“We have different tiers determined by how much of our capacity they take up,” he said. “That includes everything from the forgings and hardware to finishing and shipping. We have contracts that hold both parties accountable, ensuring that we meet our lead-time commitment and they are able to make their sales commitment.”
Packaging and labeling may also add to costs and depend on the customer’s preference and capabilities.
“Having a private-label product come in ready to sell is a big plus,” Satterfield said, “but that complete solution is more costly. We package, label and ship hundreds of items every day, many of which are private labeled, so the expertise is there for a turnkey solution. However, we also provide bulk packing and shipping of finished products and components to transport to
other assembly facilities or the brand company facility.”
On the other hand, Nutek does all the packaging and labeling for its private-label operations.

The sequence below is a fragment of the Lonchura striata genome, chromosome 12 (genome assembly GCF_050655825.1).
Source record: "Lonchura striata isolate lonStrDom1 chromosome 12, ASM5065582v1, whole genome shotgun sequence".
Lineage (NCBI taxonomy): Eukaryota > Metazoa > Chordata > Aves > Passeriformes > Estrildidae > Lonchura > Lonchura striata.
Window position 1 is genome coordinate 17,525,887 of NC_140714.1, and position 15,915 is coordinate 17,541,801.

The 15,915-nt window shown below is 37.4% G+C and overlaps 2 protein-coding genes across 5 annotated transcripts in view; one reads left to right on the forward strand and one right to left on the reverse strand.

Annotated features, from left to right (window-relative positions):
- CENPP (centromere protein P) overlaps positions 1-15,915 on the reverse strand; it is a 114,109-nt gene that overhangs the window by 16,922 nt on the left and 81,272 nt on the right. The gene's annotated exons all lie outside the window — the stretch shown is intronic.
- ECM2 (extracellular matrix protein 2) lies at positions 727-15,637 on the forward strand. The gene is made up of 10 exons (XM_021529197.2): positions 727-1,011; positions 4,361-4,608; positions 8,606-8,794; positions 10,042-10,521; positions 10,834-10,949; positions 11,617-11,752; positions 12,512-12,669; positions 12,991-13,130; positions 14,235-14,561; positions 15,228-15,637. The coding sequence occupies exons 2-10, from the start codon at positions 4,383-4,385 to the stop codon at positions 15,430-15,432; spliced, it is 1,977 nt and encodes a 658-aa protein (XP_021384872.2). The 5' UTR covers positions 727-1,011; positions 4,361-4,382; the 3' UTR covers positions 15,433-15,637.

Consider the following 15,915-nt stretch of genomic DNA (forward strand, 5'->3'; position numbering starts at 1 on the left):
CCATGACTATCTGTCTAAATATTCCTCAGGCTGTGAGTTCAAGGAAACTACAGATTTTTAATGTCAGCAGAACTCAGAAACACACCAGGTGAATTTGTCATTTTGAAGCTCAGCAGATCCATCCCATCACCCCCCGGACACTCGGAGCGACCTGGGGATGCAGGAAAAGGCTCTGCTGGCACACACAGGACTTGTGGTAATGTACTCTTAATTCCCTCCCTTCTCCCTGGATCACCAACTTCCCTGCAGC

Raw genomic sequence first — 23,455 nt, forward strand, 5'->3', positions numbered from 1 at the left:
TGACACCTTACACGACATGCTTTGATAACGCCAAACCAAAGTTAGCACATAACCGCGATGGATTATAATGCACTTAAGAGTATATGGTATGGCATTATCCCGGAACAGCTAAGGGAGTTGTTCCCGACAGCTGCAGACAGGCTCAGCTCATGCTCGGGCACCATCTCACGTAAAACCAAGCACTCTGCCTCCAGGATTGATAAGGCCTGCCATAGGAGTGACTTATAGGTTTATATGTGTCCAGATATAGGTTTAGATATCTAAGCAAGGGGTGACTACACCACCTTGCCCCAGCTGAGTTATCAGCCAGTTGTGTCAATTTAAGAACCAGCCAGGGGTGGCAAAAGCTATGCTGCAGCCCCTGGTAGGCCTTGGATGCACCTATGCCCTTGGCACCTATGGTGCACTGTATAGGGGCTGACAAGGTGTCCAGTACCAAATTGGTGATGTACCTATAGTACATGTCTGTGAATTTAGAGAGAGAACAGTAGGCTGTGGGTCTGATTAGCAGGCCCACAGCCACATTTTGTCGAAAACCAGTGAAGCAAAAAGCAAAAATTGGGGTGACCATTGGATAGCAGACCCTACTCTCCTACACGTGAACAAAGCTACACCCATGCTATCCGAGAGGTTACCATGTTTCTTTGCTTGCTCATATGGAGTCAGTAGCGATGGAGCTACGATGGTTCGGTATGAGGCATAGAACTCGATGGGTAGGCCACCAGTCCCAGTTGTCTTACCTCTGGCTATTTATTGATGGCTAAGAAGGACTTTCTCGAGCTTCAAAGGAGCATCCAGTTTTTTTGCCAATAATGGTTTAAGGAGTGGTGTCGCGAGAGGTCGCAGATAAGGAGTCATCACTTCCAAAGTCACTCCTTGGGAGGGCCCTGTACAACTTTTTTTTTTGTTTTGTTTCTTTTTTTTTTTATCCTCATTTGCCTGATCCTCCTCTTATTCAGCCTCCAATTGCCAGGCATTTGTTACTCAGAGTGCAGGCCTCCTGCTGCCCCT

“The private-label customer just provides a template to us,” he explained. “Some of our private-label accounts come and pick up their products, but we also ship directly to some of our private-label accounts’ customers. We have different UPS and FedEx accounts based on our different private-label contracts. We use their account numbers and label printouts that show their business and their customer.”
Photo courtesy of Hellwig Products.
There are also differences in the way various companies handle private-label marketing. White said that Hellwig’s private-label partners handle their own branding and marketing. Satterfield said that TMI can and does market some private-label products, but most do their own marketing.
“TMI remains invisible to their customers in this relationship, although we stand behind the products we make, whether under our brand name or the customer’s,” he said. “Sometimes changes are made to distinguish a brand-name product from the identical private-label product, although each is made with the exact same materials and processes. Brand-name tags or package labeling can be added to maintain
Distribution of private-label products is, for the most part, unfettered. Most manufacturers consider such products as unique and wholly owned by the contracting company. In addition, Payne said that MagnaFlow’s private-label parts are available for purchase only by the customer who initiated the development of the product, and that customer is therefore empowered to sell or redistribute that product to whomever it chooses and at the price it chooses.